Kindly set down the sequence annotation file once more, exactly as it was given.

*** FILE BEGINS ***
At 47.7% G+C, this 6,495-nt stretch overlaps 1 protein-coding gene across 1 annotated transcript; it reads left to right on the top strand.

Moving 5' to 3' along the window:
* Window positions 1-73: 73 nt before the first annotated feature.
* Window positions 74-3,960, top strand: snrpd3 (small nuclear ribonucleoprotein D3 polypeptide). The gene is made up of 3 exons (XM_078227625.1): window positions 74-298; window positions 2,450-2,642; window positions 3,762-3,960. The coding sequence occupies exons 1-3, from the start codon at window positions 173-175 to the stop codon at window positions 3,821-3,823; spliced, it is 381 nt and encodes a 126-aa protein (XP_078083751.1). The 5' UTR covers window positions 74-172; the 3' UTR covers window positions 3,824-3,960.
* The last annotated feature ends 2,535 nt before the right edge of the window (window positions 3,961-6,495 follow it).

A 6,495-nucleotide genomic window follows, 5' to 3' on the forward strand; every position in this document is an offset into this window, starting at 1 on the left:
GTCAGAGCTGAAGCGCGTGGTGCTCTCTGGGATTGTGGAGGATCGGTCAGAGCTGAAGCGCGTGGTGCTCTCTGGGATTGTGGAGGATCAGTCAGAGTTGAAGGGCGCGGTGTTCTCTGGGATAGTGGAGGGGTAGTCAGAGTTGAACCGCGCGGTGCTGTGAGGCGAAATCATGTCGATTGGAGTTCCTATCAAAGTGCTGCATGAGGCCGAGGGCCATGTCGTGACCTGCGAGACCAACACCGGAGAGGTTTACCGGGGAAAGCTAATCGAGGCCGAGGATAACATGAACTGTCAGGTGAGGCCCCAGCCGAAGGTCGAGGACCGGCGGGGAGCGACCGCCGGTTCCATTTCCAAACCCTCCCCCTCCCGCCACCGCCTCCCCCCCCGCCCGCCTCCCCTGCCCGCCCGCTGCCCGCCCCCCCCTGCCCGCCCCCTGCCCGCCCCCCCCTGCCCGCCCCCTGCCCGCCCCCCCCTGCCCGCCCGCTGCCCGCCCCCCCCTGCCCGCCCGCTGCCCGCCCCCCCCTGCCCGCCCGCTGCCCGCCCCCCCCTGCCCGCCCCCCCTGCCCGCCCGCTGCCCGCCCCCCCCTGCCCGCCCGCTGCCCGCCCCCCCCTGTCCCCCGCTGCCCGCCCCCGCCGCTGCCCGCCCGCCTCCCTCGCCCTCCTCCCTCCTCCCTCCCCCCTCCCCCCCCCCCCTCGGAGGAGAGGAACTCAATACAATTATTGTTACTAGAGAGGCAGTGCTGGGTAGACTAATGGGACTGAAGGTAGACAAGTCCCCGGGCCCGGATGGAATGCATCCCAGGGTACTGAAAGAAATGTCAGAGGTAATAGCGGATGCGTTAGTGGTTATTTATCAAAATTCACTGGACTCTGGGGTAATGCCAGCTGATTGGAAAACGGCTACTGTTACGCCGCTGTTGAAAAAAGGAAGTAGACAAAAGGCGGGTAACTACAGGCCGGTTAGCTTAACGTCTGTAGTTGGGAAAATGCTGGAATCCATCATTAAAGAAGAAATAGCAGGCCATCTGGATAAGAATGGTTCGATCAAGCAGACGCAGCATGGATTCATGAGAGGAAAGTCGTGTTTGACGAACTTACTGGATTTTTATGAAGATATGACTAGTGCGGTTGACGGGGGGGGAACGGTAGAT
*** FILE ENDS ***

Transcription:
At 47.7% G+C, this 6,495-nt stretch overlaps 1 protein-coding gene across 1 annotated transcript; it reads left to right on the top strand.

Moving 5' to 3' along the window:
* Window positions 1-73: 73 nt before the first annotated feature.
* Window positions 74-3,960, top strand: snrpd3 (small nuclear ribonucleoprotein D3 polypeptide). The gene is made up of 3 exons (XM_078227625.1): window positions 74-298; window positions 2,450-2,642; window positions 3,762-3,960. The coding sequence occupies exons 1-3, from the start codon at window positions 173-175 to the stop codon at window positions 3,821-3,823; spliced, it is 381 nt and encodes a 126-aa protein (XP_078083751.1). The 5' UTR covers window positions 74-172; the 3' UTR covers window positions 3,824-3,960.
* The last annotated feature ends 2,535 nt before the right edge of the window (window positions 3,961-6,495 follow it).

A 6,495-nucleotide genomic window follows, 5' to 3' on the forward strand; every position in this document is an offset into this window, starting at 1 on the left:
GTCAGAGCTGAAGCGCGTGGTGCTCTCTGGGATTGTGGAGGATCGGTCAGAGCTGAAGCGCGTGGTGCTCTCTGGGATTGTGGAGGATCAGTCAGAGTTGAAGGGCGCGGTGTTCTCTGGGATAGTGGAGGGGTAGTCAGAGTTGAACCGCGCGGTGCTGTGAGGCGAAATCATGTCGATTGGAGTTCCTATCAAAGTGCTGCATGAGGCCGAGGGCCATGTCGTGACCTGCGAGACCAACACCGGAGAGGTTTACCGGGGAAAGCTAATCGAGGCCGAGGATAACATGAACTGTCAGGTGAGGCCCCAGCCGAAGGTCGAGGACCGGCGGGGAGCGACCGCCGGTTCCATTTCCAAACCCTCCCCCTCCCGCCACCGCCTCCCCCCCCGCCCGCCTCCCCTGCCCGCCCGCTGCCCGCCCCCCCCTGCCCGCCCCCTGCCCGCCCCCCCCTGCCCGCCCCCTGCCCGCCCCCCCCTGCCCGCCCGCTGCCCGCCCCCCCCTGCCCGCCCGCTGCCCGCCCCCCCCTGCCCGCCCGCTGCCCGCCCCCCCCTGCCCGCCCCCCCTGCCCGCCCGCTGCCCGCCCCCCCCTGCCCGCCCGCTGCCCGCCCCCCCCTGTCCCCCGCTGCCCGCCCCCGCCGCTGCCCGCCCGCCTCCCTCGCCCTCCTCCCTCCTCCCTCCCCCCTCCCCCCCCCCCCTCGGAGGAGAGGAACTCAATACAATTATTGTTACTAGAGAGGCAGTGCTGGGTAGACTAATGGGACTGAAGGTAGACAAGTCCCCGGGCCCGGATGGAATGCATCCCAGGGTACTGAAAGAAATGTCAGAGGTAATAGCGGATGCGTTAGTGGTTATTTATCAAAATTCACTGGACTCTGGGGTAATGCCAGCTGATTGGAAAACGGCTACTGTTACGCCGCTGTTGAAAAAAGGAAGTAGACAAAAGGCGGGTAACTACAGGCCGGTTAGCTTAACGTCTGTAGTTGGGAAAATGCTGGAATCCATCATTAAAGAAGAAATAGCAGGCCATCTGGATAAGAATGGTTCGATCAAGCAGACGCAGCATGGATTCATGAGAGGAAAGTCGTGTTTGACGAACTTACTGGATTTTTATGAAGATATGACTAGTGCGGTTGACGGGGGGGGAACGGTAGAT